The family of the missing human rights activist Itai Dzamara remains hopeful that the father of two will return unscathed.
Dzamara was abducted by suspected State agents on Monday last week and has been missing since then.
BY MOSES MATENGA
The activist had been holding peaceful demonstrations demanding that President Robert Mugabe leaves office for failing to address the concerns of the people of Zimbabwe.
The demonstrations were running under the banner Occupy Africa Unity Square.
Itai’s brother, Patson described the missing activist as one “straight forward person and a sharp shooter.”
“If he doesn’t like something, he tells you that it’s nonsense straight up. He is a person who if he chooses to pursue a path, he pushes until the end,” said Patson.
He said the family was not opposed to his path (activism), as he had the democratic right to pursue it but had reservations about his safety.
“His wife, [had resisted] out of concern but after realising he was adamant, she co-operated and as a family, we are indebted to her as she had to bear the brunt of the outcome,” he said.
“I am still hopeful that one day I will meet my brother, I don’t know where and when. The worst is a possibility because knowing him, he is outspoken and unless they take his brains out he will continue doing whatever he was doing. We are praying against the worst,” he said.
Patson said as a family, they were thankful to those who were giving out solidarity messages but added that there were some who still thought his disappearance was stage-managed to give Dzamara political mileage.
The High Court ordered State organs to intensify the search for Dzamara after his wife approached the courts saying there was strong suspicion that he was abducted by State security agents.
His wife, Sheffra Dzamara said in her affidavit: “Despite the physical, emotional and psychological torment he has been subjected to by state agents, he has remained resolute and undeterred.”
Yesterday Sheffra was said to be too traumatised to speak to the media.
“Itai was the breadwinner and since he is no longer there Sheffra has to survive through help from family members. The couple has two children, a boy (7 years) and a girl (3 years) and the kids are equally traumatised,” Patson said.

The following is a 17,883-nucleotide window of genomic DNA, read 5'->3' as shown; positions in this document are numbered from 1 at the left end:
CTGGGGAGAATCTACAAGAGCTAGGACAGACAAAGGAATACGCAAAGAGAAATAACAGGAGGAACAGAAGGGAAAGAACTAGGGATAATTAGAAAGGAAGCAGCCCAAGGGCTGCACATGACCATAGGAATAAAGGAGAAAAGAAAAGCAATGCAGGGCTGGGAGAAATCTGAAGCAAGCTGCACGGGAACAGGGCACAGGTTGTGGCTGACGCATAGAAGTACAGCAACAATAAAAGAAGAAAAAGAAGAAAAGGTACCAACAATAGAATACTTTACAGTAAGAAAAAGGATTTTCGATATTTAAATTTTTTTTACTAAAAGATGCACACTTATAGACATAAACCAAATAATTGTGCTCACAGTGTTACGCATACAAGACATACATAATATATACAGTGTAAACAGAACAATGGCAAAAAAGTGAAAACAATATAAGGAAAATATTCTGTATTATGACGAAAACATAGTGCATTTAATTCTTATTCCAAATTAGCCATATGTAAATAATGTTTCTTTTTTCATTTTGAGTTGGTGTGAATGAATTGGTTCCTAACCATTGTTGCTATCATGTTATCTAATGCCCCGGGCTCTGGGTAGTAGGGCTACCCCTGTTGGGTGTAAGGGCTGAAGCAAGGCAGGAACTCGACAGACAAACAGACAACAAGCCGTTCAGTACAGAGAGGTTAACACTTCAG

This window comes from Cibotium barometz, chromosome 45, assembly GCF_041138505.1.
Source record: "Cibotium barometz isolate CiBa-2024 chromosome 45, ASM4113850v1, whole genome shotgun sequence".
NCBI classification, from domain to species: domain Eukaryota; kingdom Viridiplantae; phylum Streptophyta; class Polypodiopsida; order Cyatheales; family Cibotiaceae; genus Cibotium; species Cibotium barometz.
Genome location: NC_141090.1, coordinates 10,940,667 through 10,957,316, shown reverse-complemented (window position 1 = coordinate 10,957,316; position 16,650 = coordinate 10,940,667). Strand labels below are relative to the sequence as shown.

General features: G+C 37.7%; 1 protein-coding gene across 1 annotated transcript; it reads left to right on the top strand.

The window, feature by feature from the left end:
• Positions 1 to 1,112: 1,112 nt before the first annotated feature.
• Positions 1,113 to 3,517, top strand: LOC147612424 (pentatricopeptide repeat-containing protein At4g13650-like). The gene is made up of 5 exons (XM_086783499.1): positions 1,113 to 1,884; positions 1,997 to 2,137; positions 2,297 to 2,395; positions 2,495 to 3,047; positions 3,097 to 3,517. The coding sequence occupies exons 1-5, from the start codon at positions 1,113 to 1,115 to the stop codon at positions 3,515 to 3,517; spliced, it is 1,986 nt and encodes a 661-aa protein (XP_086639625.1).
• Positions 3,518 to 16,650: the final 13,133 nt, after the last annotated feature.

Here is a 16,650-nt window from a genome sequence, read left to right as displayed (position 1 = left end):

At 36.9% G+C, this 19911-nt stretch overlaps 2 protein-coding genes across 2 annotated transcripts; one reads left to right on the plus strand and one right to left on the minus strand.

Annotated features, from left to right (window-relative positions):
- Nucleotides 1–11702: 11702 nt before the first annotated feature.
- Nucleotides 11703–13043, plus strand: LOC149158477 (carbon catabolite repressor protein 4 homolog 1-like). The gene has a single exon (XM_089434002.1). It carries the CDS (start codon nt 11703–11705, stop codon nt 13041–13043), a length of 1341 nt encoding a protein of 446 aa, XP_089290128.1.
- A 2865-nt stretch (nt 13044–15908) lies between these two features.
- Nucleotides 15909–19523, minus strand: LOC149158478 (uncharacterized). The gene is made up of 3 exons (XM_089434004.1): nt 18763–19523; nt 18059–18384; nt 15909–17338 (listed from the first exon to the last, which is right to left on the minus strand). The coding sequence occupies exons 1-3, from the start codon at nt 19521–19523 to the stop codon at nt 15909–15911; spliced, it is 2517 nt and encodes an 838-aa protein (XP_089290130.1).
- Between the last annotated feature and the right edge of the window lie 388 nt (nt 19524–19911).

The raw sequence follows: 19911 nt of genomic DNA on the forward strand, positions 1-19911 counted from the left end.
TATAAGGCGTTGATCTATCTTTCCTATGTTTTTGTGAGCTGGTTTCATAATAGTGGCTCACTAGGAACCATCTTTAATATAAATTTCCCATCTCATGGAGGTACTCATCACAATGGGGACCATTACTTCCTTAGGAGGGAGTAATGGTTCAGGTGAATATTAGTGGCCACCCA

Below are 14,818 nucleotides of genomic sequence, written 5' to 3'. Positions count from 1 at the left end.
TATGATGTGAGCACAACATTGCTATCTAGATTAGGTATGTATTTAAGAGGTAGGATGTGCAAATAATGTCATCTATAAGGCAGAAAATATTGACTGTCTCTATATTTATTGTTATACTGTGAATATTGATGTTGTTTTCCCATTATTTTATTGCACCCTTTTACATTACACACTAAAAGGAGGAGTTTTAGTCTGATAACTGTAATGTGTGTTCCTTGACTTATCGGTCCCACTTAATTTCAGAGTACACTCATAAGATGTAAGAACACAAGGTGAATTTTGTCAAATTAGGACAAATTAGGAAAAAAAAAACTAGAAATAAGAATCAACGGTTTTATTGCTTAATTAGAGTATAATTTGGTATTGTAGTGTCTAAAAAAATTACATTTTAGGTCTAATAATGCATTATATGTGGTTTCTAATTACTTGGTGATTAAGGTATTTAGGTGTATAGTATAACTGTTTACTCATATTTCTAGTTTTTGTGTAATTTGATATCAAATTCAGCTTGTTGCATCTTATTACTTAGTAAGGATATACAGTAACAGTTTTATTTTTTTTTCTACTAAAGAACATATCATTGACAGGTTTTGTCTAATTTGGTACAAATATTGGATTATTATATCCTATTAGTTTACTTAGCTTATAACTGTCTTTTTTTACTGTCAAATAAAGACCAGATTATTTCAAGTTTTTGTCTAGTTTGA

“The boy has a bit of understanding of what is going on, but the girl does not understand. They keep asking Sheffra when their father is coming back.”
He said up to yesterday they were still clueless about Itai’s whereabouts but he said the ZRP was being cooperative and doing their best to investigate.
With his slogan ‘we are the people, we are the numbers, let’s go!’ Itai, now working with a group of youths calling themselves the National Youth Action Alliance (Nyaa) was rolling out demonstrations.
Last month, he delivered a petition signed by several people including MDC-T leader Morgan Tsvangirai and MDC Renewal secretary general Tendai Biti calling for reforms.
He and his team sneaked into Parliament where they waved placards demanding Mugabe must go and they also staged lunch time street marches waving placards and blowing whistles shouting that Mugabe must leave office.
Political analyst Pedzisai Ruhanya said the regime was running scared and fearing the public reaction to its failure to address the socio-economic challenges affecting the country.
“One thing that has unsettled them is the presence of opposition leadership in communities. The MDC-T leadership has been meeting the people in communities like Chitungwiza, Gweru and now Bulawayo.
Their presence coupled with demonstrations has sent shivers into the corridors of power because they can’t address the problems,” Ruhanya said.
MDC Renewal spokesperson Jacob Mafume described Dzamara as one man who could stand for his beliefs.
He said: “We have known the state to be a brutal state that resorts to that default setting when it wants to frighten and divert attention. It wants to create a siege mentality among the people so that people do not focus on its misgovernance. In short the leopard is failing to change its spots. The camouflage is wearing thin. They find it easier to govern a scared and fearful population than a happy and prosperous nation,” he said.
He also described Dzamara as “direct to his opinions, quick to judgement and set to his ways.”
“I met his relatives after the Mutoko bus accident and he was determined to do something and I offered to help. The thing is, he never sought to physically harm anyone. The emphasis was a peaceful protest and a desire for a better life,” Mafume said.
While many are trying to figure out what could have happened to Dzamara, others said his presence at the Zimbabwe Grounds at a rally addressed by MDC-T leader Morgan Tsvangirai in Highfield last week could have prompted his abductors to target him.
Dzamara spoke at the rally where he called for mass action to unseat Mugabe.